So, Jesus did not condemn the Pharisees so much as they condemned themselves by not accepting his correction.

    Does this look like a reasonable understanding?

  • Leolaia

    Narkissos....You are certainly right to remind us that there was no such thing as normative pre-AD 70 Judaism, and that the rabbinical writings contain concepts later than the first century. I suspect the "two Torahs" idea is a later development of an earlier concept that rabbinical halacha had Mosaic authority, but this earlier more general concept probably was in place pre-AD 70, considering that there are echoes of it in Josephus (Antiquities, 3:93-94) and Pseudo-Philo (Biblical Antiquities, 12:2). The interpretation of Proverbs 22:28 and its application to "the unwritten laws approved by the men of old" is also clearly pre-AD 70, as it appears in Philo of Alexandria and has echoes as well at Qumran. I disagree that Pharisaism was only an "unremarkable" movement among many in pre-AD 70 Judaism. Indeed, the socio-religious landscape of second Temple Judaism was very diverse (as indicated also by the various schools of thought within Pharisaism), but the Pharisees had to be remarkable enough for Josephus to mention them as on the three great varieties of Judaism. Josephus was absolutely reductionist in his characterization of Judaism, no doubt about that, but for him to name Pharisaism as significant, I think it probably indicates that it was more of a major than a minor movement in comparison to other movements (unless its prominence is during the more recent AD 70-90 period), tho all these groups were rather minor in comparison to the population in general, the majority of whom belonged to no sect. It's also interesting that Josephus mentioned the oral regulations as a defining feature of the Pharisees in contrast to the Sadducees, suggesting that he is thinking of the pre-70 situation when the Sadducees were still functioning as a group.

    I agree totally that the Pharisees of Matthew are post-AD 70 Pharisees contemporaneous with the Matthean community, and are not to be construed as necessarily representing the Pharisees of the 30s, tho doubtless they had a lot in common.

  • Honesty
    I was sitting and thinking of what to write in a DA letter, as I've been inspired in a way by a letter I read today. And one thought I am putting in, is that I have a clean, clear conscience because I believe a loving and understanding God would know that I choose this path due to honest and sincere feelings about the organization. And I believe a loving God would not destroy a person based on that. But the then I thought of a scripture that has been used to show that even sincere will ones will be destroyed. Matt 4:21-23 " 21 Not everyone saying to me, Lord, Lord, will enter into the kingdom of the heavens, but the one doing the will of my Father who is in the heavens will. 22 Many will say to me in that day, Lord, Lord, did we not prophesy in your name, and expel demons in your name, and perform many powerful works in your name? 23 And yet then I will confess to them: I never knew YOU! Get away from me, YOU workers of lawlessness." To me that just does not make sense that God would kill people that truly believe they are doing the right thing. I believe that scripture is meant to show that people using God?s name for dishonest reasons would see adverse judgment. Any idea's out there?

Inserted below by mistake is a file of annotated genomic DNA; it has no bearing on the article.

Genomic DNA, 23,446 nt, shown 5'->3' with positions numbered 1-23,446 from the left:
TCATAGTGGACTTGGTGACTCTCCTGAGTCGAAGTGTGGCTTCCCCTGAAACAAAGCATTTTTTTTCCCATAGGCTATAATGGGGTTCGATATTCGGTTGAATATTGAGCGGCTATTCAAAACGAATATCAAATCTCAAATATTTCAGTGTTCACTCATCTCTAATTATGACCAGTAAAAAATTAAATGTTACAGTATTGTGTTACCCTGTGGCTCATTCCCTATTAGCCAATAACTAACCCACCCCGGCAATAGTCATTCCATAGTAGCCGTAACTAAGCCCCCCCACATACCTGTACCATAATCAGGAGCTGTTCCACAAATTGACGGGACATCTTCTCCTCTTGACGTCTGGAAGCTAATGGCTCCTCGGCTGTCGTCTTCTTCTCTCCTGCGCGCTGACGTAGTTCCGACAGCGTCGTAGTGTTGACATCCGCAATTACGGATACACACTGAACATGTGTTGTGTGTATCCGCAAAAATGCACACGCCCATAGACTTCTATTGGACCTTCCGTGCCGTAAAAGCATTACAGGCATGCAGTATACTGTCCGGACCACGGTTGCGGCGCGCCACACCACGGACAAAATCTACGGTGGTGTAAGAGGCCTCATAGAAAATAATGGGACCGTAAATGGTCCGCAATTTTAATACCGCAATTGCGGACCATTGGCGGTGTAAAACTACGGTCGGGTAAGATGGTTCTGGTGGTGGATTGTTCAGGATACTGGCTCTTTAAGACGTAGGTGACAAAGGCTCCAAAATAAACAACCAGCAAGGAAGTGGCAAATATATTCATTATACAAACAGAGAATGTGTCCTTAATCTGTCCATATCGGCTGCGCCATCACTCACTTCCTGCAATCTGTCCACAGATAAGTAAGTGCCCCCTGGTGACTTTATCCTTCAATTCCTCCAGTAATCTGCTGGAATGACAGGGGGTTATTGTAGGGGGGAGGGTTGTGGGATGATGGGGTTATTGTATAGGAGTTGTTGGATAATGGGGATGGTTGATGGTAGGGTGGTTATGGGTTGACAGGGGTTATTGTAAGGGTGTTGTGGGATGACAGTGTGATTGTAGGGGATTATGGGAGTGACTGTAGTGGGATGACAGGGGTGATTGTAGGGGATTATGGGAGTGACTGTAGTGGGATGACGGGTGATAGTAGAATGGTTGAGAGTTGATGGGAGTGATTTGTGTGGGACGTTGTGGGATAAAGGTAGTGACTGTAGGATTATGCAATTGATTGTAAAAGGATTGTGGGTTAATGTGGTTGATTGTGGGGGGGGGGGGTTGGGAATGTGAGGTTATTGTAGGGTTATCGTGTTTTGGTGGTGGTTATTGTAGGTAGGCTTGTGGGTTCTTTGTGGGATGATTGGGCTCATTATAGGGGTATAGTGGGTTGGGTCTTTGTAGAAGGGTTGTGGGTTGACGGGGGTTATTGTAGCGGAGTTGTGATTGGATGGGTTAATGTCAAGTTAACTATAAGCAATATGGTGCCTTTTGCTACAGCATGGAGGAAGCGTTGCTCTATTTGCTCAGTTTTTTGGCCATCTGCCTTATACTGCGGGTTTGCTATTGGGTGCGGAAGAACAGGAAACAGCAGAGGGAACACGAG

The WTBTS is in some deep trouble if what Jesus said is literal.

  • Narkissos


    So there definitely was a conflict as Jesus openly opposed the burden of the Mishna and how it sometimes actually interfered with keeping the intent of the Law, and he refused to work within their system.

    The Gospel controversies between "Jesus" and the "Pharisees" raise many questions. For instance:

    (1) In the Gospels the "Pharisees" appear in a position of authority which they historically gained after 70 AD -- not in the first half of the century which is supposed to be "Jesus"' time.

    (2) "Jesus"' anti-Pharisaic criticisms in the Gospels seem to emerge from opposite standpoints, both anti-legalistic (Mark 7 on "unclean food", which would reflect a Hellenistic stance according to which morals makes ritual observation unnecessary) or hyper-legalistic (Matthew 5:32 etc. on repudiation, which would rather fit the Essene stance as several Qumran parallels suggest), whereas other texts (as those listed by Leolaia above) actually have Jesus arguing for a Pharisaic stance against the Pharisees.

    To me the best explanation is that those controversies do not reflect the time of Jesus at all, but a post-70 situation in which different Jewish traditions have merged into a specific Jewish-Christian blend (e.g. the Sermon of the Mount) which in turn is opposed to "official" Pharisaism (partly as it really has become, partly as a bogeyman).

  • Narkissos


    My impression is indeed that Josephus, for religious and political reasons, chose to bet on the non-zealot kind of Pharisaism which gained tolerance and even protection from Rome after 70 AD, and that his presentation of earlier Pharisaism reflects this personal bias: it was Josephus' interest to make Pharisaism appear as a moderate (i.e. harmless) and popular (i.e. representative) movement.

    There is no doubt that earlier Pharisaism had developed a specific concept of oral tradition (and Philo's reference to Proverbs 22:28 suggests that such a concept was not limited to Pharisaism), however I doubt it would have been construed as equal to the written Torah before 70 (this might have sounded definitely blasphemous back then).

    all these groups were rather minor in comparison to the population in general, the majority of whom belonged to no sect.
    That's actually what I meant by speaking of an "unremarkable" group "among many," although this wording was probably not the best.